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(Bloomberg) -- Nestle SA is revamping foods and beverages in China such as chocolate and coffee after sales there stagnated last year because younger consumers are increasingly opting for higher-end and more nutritious items.
Revenue from the greater China region was little changed at 6.64 billion Swiss francs ($7 billion) last year, the Vevey, Switzerland-based company said Thursday. Demand for traditional products such as Hsu Fu Chi biscuits and Yinlu peanut-milk beverages waned, according to Nandu Nandkishore, Nestle’s head of Asia, Oceania and Africa.
“People born after 1980 are born in single-child households and have been living a life of relative abundance,” Nandkishore said in an interview in Vevey. “They’re making choices that are much more premium and have nutrition, health and wellness arguments.”
Adapting the product portfolio for those changing tastes is crucial as the greater China region is Nestle’s second-largest market, only after the U.S., following the acquisitions of Hsu Fu Chi International Ltd. and Yinlu Foods Group in 2011. Revenue growth in Nandkishore’s business regions slowed to 2.6 percent in 2014, less than half the pace of 2013, largely due to China.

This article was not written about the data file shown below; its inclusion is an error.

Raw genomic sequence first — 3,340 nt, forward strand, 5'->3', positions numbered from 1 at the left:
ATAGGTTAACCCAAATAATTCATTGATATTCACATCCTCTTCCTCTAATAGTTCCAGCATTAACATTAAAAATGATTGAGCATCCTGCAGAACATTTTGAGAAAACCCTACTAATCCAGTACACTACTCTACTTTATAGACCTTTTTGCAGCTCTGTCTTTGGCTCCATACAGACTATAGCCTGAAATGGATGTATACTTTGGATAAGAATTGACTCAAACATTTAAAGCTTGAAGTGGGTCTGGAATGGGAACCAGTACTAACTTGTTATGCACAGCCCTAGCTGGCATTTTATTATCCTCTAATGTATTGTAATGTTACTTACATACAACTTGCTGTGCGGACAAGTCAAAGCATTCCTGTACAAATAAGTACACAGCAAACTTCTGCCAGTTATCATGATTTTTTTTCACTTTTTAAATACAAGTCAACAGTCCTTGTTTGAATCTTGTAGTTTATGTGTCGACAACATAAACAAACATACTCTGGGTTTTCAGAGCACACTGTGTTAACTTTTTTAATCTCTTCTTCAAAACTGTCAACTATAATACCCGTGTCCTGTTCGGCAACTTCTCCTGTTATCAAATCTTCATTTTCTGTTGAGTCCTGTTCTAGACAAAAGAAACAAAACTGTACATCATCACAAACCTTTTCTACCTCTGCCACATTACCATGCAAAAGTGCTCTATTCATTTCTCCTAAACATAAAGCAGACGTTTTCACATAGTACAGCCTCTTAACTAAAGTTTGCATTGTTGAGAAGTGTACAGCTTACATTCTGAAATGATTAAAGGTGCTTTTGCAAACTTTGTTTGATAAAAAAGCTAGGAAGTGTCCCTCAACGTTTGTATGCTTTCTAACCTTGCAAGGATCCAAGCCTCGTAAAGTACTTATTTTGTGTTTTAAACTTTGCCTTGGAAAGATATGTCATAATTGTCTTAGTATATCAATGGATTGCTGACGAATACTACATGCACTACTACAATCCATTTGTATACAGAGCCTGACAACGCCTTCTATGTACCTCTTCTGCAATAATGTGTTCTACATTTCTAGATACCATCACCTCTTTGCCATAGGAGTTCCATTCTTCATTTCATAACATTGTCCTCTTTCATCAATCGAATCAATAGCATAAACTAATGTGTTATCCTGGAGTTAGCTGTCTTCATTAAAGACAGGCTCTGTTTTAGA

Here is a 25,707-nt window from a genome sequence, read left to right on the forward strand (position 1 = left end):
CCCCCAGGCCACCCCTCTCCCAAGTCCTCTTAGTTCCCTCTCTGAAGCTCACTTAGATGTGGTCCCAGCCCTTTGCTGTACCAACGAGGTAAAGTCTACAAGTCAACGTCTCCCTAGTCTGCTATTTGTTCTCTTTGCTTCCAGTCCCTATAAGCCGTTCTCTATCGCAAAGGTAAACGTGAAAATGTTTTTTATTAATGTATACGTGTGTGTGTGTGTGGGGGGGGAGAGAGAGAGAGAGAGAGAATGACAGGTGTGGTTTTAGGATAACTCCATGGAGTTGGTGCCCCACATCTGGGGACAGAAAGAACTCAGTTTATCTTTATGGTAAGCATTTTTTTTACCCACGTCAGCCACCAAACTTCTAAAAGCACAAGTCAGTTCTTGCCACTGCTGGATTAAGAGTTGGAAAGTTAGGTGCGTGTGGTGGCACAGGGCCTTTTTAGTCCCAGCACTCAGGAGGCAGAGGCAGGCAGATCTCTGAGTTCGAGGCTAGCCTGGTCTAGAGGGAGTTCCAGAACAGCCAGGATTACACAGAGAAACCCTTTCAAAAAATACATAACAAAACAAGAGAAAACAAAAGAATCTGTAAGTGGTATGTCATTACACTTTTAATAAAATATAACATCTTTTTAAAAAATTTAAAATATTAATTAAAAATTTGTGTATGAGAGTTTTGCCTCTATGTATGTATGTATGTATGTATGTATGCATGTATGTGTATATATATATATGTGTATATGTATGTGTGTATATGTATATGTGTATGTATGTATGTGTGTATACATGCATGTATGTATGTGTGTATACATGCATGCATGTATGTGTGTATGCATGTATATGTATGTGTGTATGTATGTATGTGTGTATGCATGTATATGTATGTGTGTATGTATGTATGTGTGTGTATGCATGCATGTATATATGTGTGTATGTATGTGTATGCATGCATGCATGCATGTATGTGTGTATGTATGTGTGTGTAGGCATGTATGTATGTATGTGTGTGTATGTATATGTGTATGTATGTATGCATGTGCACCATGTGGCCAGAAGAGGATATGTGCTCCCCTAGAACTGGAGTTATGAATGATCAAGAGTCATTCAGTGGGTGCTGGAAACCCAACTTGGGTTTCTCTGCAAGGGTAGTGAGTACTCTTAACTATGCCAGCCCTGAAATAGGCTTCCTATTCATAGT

Asia, Oceania, Africa’s fourth-quarter sales “marks the worst performance we can recall,” analysts at Exane BNP Paribas led by Jeff Stent wrote in a note today.
Nestle Chief Executive Officer Paul Bulcke said the company is still positive on China’s long-term prospects.
“China is definitely the land of opportunity,” Bulcke said at a press conference on last year’s results. “During this year, I want to see the growth momentum coming back.”
Premium coffee, ice cream and Yinlu congee rice porridge performed well last year, as did infant nutrition, Nandkishore said. Retailers had overstocked on some products and Nestle spent most of 2014 to correct that, he added.
Nestle upgraded Hsu Fu Chi’s chocolates’ packaging and products, adding more nutritious snacks. More relaunches will come this year, the executive said.
The company also plans to expand in e-commerce as a third of pet food, infant nutrition and coffee are purchased in the country via the Internet, Nandkishore said.
“There are many Chinas,” he said. “We have to continue to cater products for the old China while we innovate and renovate products for the new China.”
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